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Web Site Now Available in español, Kreyòl ayisyen, and Igbo

Contributed by: Steve Welch, Canon for Communications

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The Diocese of New Jersey is growing in diversity. Its new Web site is changing to reflect that diversity.

To select your language of preference, use the menu at the top right of the Web page. Find your language and click it. Every page you visit on the diocese Web site will be automatically translated until you select a different language.

When the new site launched in August, it featured the ability for users to select Spanish as their language of preference. Spanish speakers are among the fastest growing segments of new Episcopalians, and a number of congregations in the diocese offer Spanish-language services.

But English and Spanish aren’t the only languages used by our congregations. St. Elizabeth’s in Elizabeth has a growing population of Haitian immigrants, and offers services in Haitian Creole. St. Peter’s Igbo Anglican Church in Hamilton serves a congregation whose chief first language is the Igbo language from Southeastern Nigeria. This week, those languages were added as options to our diocesan Web site. In addition, select videos on the diocesan YouTube channel and Web site—notably the bishop’s weekly sermon—are now being close captioned in English, Spanish, Haitian Creole, and Igbo.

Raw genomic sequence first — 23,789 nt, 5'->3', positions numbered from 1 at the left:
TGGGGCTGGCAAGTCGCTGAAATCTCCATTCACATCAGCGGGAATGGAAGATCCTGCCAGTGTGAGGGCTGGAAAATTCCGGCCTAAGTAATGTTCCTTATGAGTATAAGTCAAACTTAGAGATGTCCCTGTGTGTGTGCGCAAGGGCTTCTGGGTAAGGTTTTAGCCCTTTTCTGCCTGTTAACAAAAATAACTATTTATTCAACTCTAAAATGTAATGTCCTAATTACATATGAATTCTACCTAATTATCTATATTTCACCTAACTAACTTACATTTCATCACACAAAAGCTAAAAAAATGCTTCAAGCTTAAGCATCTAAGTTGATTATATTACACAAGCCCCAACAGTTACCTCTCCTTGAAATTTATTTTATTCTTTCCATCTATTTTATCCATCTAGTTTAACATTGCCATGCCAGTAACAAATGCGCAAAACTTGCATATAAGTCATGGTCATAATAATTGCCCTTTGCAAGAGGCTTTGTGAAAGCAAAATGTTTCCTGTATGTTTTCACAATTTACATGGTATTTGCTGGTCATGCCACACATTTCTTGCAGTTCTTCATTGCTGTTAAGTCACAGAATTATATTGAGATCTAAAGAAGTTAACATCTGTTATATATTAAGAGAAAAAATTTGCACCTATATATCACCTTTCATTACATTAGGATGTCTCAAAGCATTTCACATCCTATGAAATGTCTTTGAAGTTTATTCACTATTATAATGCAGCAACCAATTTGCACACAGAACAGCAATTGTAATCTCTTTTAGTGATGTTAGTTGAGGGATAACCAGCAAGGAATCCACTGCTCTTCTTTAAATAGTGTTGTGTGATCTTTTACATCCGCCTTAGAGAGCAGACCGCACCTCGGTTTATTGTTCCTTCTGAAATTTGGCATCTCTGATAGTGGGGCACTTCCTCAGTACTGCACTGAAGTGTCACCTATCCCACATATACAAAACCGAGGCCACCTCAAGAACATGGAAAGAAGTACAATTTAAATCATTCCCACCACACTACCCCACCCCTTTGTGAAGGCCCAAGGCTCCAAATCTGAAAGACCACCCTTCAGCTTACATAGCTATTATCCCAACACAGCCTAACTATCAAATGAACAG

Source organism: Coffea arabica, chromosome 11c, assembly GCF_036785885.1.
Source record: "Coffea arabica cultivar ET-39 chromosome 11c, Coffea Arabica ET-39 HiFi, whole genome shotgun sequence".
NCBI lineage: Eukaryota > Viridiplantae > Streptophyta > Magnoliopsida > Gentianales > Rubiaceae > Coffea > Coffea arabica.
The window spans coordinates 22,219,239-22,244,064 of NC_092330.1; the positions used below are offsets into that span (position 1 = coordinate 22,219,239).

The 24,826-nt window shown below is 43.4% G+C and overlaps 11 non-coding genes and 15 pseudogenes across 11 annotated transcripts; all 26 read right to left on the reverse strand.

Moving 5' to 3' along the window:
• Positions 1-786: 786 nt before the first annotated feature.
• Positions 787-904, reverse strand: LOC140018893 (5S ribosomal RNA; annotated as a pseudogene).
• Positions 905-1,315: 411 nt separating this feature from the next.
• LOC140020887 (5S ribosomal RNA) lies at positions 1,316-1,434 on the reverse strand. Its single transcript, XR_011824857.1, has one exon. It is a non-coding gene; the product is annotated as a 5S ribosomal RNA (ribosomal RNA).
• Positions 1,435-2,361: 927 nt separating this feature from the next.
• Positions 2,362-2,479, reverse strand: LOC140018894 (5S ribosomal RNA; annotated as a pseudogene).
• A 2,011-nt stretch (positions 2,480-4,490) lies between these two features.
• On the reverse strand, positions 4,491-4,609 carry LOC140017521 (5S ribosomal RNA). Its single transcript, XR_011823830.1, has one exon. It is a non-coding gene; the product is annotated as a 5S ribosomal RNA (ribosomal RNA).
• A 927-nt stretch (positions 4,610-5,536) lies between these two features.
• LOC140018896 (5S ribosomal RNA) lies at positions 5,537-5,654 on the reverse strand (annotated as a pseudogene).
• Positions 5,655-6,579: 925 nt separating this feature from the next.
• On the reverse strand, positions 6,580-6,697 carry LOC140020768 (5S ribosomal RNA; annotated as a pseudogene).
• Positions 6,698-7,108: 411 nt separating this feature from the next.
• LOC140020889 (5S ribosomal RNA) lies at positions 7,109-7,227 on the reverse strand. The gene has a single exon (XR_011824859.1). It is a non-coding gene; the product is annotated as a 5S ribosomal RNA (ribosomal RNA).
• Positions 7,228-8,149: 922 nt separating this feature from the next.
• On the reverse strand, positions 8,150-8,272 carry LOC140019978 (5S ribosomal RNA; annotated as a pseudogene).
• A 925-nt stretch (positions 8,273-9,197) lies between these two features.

Our diverse congregations need and deserve a Web site as diverse as they are.

To select your language of preference, use the menu at the top right of the Web page. Find your language and click it. Every page you visit on the diocese Web site will be automatically translated until you select a different language.

Translations are powered by Google Translate, one of the most cutting-edge computer translation systems available today. The Diocese paid version boasts “neural machine translations with human level translation quality.”

However, computer-generated translations are never perfect. The diocese is recruiting volunteer translators to help fine tune translated Web pages. Out site gives us the ability to edit translations where needed. If you are interested in volunteering to translate, contact Canon Steve Welch.